I’ve been very pleased with mine once I came up with the round-up idea, which I got from someone on this forum.
     
  4. centrarchid

    centrarchid Free Ranging

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    My inner perimeter around juveniles is also 48" high electrified poultry netting. Length is about 164 feet. Do not forget importance of charger as more required for netting than for regular fencing but charger can only be scaled up to run four lengths; beyond that and you risk burning fence up.


    Another trick for owls is to have pen encompass a very thick patch of brambles the birds can roost under. Owl can still learn to walk in but increased the interval between periods of loss. When owl learns to walk in that is when dog becomes really effective.
     
  5. texasrangers1

    texasrangers1 In the Brooder

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    could you run the electric fence on top of it to protect the chickens or just leave the top of the coop alone and let it be open
     
  6. Ridgerunner

    Ridgerunner Free Ranging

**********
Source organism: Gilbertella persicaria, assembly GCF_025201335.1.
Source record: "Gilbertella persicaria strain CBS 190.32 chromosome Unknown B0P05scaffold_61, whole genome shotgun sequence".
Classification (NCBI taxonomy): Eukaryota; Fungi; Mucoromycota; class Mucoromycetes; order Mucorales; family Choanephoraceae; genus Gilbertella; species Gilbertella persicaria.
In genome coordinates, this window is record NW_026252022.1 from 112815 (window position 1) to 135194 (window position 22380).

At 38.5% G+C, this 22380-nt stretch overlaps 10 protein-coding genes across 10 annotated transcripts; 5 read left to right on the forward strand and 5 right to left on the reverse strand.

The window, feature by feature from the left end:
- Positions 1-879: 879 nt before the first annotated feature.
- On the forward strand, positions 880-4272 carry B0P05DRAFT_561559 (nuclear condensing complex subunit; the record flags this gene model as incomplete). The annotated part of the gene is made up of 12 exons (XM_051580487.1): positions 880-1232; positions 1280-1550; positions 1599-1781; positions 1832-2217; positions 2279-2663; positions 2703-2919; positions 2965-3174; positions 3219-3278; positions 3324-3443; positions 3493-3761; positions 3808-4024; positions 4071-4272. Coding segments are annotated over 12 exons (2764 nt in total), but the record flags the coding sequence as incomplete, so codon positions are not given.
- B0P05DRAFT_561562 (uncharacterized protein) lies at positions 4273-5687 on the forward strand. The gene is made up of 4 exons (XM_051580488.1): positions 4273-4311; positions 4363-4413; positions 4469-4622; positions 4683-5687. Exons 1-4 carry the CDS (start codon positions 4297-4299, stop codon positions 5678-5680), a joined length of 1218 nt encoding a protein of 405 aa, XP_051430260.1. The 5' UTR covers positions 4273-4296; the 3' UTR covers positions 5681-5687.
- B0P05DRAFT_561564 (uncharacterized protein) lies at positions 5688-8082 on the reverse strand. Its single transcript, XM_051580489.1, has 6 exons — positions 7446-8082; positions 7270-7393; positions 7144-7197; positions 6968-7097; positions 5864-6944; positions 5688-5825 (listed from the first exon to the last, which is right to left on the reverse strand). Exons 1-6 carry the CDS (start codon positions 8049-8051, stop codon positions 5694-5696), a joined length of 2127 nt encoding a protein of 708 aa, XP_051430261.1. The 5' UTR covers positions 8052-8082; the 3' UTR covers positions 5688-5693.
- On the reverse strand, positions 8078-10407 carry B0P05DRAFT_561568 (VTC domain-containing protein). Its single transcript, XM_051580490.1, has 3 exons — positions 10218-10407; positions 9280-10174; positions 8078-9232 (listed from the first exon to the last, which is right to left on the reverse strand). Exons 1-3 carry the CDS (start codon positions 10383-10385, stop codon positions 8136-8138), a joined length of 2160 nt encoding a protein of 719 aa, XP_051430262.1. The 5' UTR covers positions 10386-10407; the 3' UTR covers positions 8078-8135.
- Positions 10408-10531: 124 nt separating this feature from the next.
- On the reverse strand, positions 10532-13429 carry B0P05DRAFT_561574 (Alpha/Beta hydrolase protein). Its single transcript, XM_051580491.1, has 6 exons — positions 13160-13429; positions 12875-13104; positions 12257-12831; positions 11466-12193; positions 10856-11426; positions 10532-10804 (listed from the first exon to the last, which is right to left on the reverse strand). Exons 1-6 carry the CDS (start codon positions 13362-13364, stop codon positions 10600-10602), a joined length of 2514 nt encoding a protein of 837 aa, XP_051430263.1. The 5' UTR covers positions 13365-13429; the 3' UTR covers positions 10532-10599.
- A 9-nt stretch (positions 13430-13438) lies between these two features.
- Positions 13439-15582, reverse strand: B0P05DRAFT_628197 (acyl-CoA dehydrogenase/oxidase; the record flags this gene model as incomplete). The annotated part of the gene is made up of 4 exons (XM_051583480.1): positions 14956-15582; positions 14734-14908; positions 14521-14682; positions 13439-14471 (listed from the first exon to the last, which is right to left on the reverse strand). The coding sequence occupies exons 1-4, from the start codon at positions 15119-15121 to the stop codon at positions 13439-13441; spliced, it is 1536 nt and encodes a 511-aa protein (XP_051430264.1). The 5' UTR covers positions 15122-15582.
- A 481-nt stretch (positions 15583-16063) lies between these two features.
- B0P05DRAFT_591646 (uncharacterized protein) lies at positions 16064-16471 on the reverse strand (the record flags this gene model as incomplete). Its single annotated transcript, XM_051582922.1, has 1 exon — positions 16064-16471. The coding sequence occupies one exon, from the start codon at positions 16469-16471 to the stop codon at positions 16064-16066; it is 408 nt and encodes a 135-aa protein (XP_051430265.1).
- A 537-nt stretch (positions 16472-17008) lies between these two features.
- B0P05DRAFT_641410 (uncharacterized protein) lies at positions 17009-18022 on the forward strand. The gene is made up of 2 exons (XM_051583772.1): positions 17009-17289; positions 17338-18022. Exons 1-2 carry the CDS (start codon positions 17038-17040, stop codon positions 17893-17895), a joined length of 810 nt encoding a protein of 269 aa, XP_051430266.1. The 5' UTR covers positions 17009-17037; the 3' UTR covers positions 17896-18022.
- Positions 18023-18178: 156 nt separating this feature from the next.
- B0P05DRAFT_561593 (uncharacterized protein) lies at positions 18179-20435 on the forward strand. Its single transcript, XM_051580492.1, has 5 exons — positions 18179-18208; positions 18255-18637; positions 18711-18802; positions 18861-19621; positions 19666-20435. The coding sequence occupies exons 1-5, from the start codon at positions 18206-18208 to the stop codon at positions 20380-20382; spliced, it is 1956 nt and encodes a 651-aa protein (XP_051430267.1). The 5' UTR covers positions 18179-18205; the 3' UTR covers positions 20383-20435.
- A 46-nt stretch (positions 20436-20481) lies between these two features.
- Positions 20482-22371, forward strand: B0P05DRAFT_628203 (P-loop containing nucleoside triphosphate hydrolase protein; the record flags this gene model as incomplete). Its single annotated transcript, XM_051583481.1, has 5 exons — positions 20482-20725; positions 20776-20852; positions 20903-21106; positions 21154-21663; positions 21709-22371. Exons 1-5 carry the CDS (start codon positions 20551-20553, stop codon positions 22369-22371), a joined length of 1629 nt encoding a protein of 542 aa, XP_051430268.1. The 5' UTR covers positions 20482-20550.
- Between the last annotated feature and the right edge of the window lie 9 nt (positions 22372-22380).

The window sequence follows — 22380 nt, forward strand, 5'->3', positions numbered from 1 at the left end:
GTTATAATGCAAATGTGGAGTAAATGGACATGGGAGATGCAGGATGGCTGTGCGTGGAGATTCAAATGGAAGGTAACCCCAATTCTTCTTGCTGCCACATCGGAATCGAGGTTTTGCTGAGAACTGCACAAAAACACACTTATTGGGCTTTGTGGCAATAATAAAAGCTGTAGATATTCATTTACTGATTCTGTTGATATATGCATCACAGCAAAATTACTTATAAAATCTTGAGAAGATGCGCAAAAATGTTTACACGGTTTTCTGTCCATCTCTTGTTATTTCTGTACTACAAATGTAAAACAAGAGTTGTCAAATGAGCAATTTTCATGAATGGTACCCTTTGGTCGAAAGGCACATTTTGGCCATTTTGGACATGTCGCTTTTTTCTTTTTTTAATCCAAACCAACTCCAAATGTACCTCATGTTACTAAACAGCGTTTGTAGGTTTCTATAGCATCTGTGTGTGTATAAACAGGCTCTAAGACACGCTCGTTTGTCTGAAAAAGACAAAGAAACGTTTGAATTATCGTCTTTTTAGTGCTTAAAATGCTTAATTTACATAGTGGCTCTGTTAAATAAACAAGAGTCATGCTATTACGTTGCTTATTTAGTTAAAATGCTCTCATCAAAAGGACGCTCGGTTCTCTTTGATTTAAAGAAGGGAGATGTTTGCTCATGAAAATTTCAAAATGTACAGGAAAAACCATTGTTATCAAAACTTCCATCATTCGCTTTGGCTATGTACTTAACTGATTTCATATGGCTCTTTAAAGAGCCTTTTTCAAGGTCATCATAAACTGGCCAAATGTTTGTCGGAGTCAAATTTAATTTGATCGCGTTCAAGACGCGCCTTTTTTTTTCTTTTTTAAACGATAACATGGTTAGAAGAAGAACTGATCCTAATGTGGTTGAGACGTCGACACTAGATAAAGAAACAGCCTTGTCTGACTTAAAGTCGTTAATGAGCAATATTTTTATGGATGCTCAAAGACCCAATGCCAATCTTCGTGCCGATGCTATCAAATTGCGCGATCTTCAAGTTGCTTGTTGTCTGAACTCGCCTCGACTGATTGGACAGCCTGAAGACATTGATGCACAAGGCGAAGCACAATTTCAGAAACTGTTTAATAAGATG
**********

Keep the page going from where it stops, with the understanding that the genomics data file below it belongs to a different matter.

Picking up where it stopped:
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    For an electric fence to work, the predator has to be grounded. You have to be able to complete the circuit. For my electric netting, I drove a ground rod into the ground and keep that rea reasonably damp, mainly through discarding wash water when I’m cleaning vegetables. The circuit is completed when the animal is standing on the ground and touches the hot netting.

    For an electric fence, you have to insulate the hot wires from the metal fence. The metal fence has to touch the ground. The current is complete when the animal touches the hot wire and the grounded metal fence at the same time.

    I’m not sure what you mean by “on top if it”. Could you be a little more specific and describe what you are talking about?
     
  7. centrarchid

    centrarchid Free Ranging

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    You can run hot wire on top if fence below is well grounded.
     
  8. Ridgerunner

    Ridgerunner Free Ranging

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    I read that as maybe on top of the coop though I'm not sure. That's why I spoke of grounding.